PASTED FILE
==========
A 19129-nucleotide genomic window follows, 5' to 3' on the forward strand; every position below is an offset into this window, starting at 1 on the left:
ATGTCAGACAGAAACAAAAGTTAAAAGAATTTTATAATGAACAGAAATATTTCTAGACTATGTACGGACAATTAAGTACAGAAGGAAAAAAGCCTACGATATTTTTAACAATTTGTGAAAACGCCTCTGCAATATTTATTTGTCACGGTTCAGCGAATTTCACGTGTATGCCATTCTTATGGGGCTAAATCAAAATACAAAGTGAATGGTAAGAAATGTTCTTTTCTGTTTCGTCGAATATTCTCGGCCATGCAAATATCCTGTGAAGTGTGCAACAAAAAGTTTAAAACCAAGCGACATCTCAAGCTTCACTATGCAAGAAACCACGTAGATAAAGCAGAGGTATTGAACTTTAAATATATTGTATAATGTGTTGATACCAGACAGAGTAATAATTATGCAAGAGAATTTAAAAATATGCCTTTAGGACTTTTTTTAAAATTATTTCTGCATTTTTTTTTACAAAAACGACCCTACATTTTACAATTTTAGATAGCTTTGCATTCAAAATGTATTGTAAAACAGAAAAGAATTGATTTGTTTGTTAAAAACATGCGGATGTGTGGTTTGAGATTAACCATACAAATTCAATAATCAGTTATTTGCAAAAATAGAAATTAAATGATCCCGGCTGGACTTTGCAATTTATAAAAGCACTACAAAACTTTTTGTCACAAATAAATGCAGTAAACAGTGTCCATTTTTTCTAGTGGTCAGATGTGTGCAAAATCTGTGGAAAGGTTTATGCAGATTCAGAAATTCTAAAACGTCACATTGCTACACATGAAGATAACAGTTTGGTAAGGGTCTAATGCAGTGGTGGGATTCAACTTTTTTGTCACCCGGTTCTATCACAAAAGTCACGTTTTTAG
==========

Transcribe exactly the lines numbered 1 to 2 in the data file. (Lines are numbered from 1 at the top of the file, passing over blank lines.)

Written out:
A 19129-nucleotide genomic window follows, 5' to 3' on the forward strand; every position below is an offset into this window, starting at 1 on the left:
ATGTCAGACAGAAACAAAAGTTAAAAGAATTTTATAATGAACAGAAATATTTCTAGACTATGTACGGACAATTAAGTACAGAAGGAAAAAAGCCTACGATATTTTTAACAATTTGTGAAAACGCCTCTGCAATATTTATTTGTCACGGTTCAGCGAATTTCACGTGTATGCCATTCTTATGGGGCTAAATCAAAATACAAAGTGAATGGTAAGAAATGTTCTTTTCTGTTTCGTCGAATATTCTCGGCCATGCAAATATCCTGTGAAGTGTGCAACAAAAAGTTTAAAACCAAGCGACATCTCAAGCTTCACTATGCAAGAAACCACGTAGATAAAGCAGAGGTATTGAACTTTAAATATATTGTATAATGTGTTGATACCAGACAGAGTAATAATTATGCAAGAGAATTTAAAAATATGCCTTTAGGACTTTTTTTAAAATTATTTCTGCATTTTTTTTTACAAAAACGACCCTACATTTTACAATTTTAGATAGCTTTGCATTCAAAATGTATTGTAAAACAGAAAAGAATTGATTTGTTTGTTAAAAACATGCGGATGTGTGGTTTGAGATTAACCATACAAATTCAATAATCAGTTATTTGCAAAAATAGAAATTAAATGATCCCGGCTGGACTTTGCAATTTATAAAAGCACTACAAAACTTTTTGTCACAAATAAATGCAGTAAACAGTGTCCATTTTTTCTAGTGGTCAGATGTGTGCAAAATCTGTGGAAAGGTTTATGCAGATTCAGAAATTCTAAAACGTCACATTGCTACACATGAAGATAACAGTTTGGTAAGGGTCTAATGCAGTGGTGGGATTCAACTTTTTTGTCACCCGGTTCTATCACAAAAGTCACGTTTTTAG